Pursuant to 20 C.F.R. § 416.538 (1981), the Secretary deducted the amount under paid from the amount overpaid and informed Lugo that he had received an adjusted overpayment of $3,301.90. The Secretary further decided, in accordance with 42 U.S.C. § 1383(b)(1)(A)(1976), that Lugo was without fault in receiving these excess funds and that recovery by the government against him would be inequitable. Accordingly, the $3,301.90 overpayment that had been made to Lugo was waived.

On July 13, 1981, Lugo filed a request that SSA waive repayment of the entire $6,100.60 overpayment. He also asked the agency immediately to repay him the $2,798.70 he had been underpaid. SSA denied these requires, in a Notice of Reconsideration mailed on August 19, 1981.

Lugo then instituted this civil action on September 21, 1981. n.1 (FOOTNOTE OMITTED) The district court later permitted other plaintiffs to intervene. All of the claims involved past overpayments and underpayments which resulted in a net overpayment to each of the claimants. The district court also permitted the named plaintiffs to represent a class consisting of all persons who:

%(1) have been, are, or will be served by the Philadelphia regional office of the United States Department of Health and Human Services:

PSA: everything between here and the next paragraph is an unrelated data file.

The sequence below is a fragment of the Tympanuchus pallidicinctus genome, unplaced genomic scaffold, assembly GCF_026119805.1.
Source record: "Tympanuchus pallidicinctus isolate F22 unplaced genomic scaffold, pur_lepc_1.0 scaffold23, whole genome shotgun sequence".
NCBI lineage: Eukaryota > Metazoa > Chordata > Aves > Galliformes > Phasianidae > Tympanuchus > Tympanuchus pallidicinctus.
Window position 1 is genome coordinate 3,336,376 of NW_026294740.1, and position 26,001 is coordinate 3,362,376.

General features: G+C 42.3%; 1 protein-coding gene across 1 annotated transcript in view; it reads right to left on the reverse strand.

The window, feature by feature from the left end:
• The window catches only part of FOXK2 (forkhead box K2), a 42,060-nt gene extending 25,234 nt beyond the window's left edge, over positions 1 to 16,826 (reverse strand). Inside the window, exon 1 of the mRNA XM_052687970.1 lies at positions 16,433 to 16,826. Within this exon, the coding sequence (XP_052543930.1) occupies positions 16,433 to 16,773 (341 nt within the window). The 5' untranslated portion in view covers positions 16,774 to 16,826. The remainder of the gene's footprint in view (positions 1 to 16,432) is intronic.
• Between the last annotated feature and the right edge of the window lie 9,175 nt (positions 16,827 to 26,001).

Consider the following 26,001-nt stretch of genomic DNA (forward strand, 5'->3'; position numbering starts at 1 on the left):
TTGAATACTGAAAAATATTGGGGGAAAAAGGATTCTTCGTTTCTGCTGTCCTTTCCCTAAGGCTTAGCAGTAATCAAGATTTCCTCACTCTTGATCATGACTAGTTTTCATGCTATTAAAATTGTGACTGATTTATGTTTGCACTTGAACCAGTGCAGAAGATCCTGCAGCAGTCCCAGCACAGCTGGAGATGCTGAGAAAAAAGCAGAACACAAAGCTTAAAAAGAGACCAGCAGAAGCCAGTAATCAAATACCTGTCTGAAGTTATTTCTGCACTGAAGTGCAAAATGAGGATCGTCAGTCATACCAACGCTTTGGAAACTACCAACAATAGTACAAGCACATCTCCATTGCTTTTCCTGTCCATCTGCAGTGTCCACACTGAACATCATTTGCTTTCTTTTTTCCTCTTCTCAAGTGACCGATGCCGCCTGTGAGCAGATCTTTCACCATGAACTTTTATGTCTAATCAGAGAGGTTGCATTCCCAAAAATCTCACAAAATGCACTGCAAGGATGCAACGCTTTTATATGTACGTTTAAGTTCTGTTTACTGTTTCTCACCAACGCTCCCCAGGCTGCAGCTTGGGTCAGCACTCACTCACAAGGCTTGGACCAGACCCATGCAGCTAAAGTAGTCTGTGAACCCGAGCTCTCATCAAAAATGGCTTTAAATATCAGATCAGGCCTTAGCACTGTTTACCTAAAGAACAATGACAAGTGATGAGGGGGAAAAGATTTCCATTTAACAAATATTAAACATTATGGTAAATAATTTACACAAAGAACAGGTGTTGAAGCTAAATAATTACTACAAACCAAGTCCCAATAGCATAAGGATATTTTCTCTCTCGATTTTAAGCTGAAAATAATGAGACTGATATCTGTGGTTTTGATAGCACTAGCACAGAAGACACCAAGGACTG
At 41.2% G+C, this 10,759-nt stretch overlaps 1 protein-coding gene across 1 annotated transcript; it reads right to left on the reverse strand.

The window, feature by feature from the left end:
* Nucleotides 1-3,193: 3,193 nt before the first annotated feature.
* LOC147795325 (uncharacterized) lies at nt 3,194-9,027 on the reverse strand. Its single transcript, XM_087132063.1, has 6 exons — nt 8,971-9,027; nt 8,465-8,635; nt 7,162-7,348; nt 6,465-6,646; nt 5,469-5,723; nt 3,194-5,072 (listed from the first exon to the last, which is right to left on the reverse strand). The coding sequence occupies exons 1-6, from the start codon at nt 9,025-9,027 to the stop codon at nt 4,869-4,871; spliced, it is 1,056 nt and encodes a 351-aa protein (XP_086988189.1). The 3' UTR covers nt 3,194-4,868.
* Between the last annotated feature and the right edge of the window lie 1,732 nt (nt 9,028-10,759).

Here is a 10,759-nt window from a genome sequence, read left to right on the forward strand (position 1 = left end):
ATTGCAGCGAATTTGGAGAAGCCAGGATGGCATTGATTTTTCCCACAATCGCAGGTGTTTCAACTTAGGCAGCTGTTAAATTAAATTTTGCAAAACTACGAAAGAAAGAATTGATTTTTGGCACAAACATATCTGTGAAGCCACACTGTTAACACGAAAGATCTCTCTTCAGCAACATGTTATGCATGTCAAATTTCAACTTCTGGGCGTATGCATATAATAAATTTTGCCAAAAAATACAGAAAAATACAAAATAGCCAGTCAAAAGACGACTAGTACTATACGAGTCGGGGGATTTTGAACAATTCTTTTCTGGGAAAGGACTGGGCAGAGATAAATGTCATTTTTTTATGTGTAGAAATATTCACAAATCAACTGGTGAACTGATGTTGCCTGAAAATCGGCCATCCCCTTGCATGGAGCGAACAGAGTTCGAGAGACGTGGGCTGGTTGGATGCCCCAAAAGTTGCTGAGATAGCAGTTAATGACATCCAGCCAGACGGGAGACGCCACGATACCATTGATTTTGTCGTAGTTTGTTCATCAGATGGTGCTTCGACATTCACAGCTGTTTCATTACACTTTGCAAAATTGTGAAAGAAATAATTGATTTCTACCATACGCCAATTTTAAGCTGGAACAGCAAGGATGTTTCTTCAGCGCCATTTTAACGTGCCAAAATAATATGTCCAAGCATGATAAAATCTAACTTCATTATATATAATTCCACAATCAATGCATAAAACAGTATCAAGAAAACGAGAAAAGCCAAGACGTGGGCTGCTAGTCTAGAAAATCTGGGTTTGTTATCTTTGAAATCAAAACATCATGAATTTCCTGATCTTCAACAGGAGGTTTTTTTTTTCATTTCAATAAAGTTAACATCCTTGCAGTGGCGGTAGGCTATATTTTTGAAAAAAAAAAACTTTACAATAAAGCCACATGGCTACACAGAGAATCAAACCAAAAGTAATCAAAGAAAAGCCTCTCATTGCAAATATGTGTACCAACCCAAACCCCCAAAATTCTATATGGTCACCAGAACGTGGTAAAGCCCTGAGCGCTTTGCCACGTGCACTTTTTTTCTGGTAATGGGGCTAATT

(2) have been or will be determined eligible for social security or SSI benefits:

(3) have been or will be entitled to payment of benefits due for prior months:

(4) have had or will have all or part of retroactive benefits withheld from prompt payment or adjusted by defendant in order to recoup previous overpayment of benefits without receiving notice and an opportunity for a hearing on the issue of waiver of said recoupment or adjustment prior to such withholding or adjusting by defendant; and,

(5) have made or will make a claim to defendant requesting the release of benefits withheld or adjusted. The class includes all persons who received notice of the adjusted/ recouped amount of benefits within the four years prior to September 21, 1981, the date this action was commenced. The class does not include nay person as to whom a court has already rendered a decision on the issues presented in this case.

Lugo v. Schweiker, 599 F. Supp. 948, 950-51, (E. D. Pa. 1984). The Philadelphia regional office serves recipients in Delaware, Maryland, Pennsylvania, Virginia, West Virginia, and the District of Columbia, overseeing the cases of approximately 10% of the nation's 39,000,000 Social Security beneficiaries.